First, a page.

amid their screams of fury, one woman could be heard shouting into a phone, "People are sick of the soap opera!"
In response, amid the clamor, Chelsea mouthed, “I love you.”
amid worried NYPD, paramedics, nurses, and doctors, he glowed.
(1) Do we know who the “good guys” are in Syria amid all the bad ones?
In Rhode Island, amid HIPAA concerns, Glass is being used in ERs with dermatologists.
But where was the populace, amid all this prodigious wealth?
On a rock, amid the roaring water, Lies Cassiopea's gentle daughter.
They come in on horseback, and amid enthusiastic greetings from the crowd ride into the arena.
"Stand to it, Aylward," cried the archers, amid a fresh burst of laughter.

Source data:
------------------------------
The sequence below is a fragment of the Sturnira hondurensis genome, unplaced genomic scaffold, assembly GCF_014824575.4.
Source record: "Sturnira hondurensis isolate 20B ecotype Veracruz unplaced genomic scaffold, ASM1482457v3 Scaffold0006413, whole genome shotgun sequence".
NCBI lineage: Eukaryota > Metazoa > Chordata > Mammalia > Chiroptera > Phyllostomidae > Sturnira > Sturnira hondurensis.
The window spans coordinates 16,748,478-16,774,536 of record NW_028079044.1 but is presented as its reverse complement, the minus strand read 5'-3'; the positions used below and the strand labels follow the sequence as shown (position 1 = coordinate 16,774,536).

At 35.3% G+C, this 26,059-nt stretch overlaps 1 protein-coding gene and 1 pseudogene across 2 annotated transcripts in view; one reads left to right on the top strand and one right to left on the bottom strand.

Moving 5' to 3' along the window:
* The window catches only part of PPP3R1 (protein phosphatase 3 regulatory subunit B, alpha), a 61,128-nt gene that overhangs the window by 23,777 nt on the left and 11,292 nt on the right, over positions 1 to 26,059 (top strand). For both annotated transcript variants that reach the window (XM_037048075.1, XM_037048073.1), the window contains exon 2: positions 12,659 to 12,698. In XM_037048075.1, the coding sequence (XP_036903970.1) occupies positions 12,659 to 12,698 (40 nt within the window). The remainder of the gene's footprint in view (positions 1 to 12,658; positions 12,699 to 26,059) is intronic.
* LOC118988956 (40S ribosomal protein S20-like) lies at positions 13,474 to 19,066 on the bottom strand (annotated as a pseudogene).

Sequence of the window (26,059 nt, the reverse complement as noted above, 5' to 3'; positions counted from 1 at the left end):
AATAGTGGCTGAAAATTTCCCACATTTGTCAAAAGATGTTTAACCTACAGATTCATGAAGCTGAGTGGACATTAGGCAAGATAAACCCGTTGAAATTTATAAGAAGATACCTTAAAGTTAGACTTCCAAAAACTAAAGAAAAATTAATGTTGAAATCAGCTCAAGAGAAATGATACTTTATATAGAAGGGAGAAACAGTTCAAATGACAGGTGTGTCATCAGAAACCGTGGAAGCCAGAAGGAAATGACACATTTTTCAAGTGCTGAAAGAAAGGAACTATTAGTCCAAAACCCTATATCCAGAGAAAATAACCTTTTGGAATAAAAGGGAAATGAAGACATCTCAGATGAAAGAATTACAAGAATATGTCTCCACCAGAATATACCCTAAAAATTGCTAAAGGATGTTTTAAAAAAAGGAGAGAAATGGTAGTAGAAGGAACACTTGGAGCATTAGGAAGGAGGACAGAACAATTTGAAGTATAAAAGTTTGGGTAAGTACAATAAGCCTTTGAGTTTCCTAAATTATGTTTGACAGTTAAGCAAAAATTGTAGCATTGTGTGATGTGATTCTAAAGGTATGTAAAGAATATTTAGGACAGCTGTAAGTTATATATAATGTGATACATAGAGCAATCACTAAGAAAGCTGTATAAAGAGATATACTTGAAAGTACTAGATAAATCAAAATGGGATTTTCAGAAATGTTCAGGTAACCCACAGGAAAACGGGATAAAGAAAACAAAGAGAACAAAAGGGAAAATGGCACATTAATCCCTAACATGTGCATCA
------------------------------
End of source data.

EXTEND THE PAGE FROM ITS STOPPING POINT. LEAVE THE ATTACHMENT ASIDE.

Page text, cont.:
We quickly descended the mountain, and continued our journey in a real garden, amid flowering trees and verdant rice fields.
late 14c., from amidde (c.1200), from Old English on middan "in the middle," from dative singular of midde "mid, middle" (see middle); the phrase evidently was felt as "in (the) middle" and thus followed by a genitive case, and if this had endured we would follow it today with of. (See amidst for further evolution along this line).
The same applies to equivalents in Latin (in medio) and Greek (en meso), both originally adjective phrases which evolved to take the genitive case. But in later Old English on middan also was treated as a preposition and followed by dative. Used in compounds from early 13c. (e.g. amidships, attested from 1690s and retaining the genitive, as the compounds usually did in early Middle English, suggesting this one is considerably older than the written record of it.)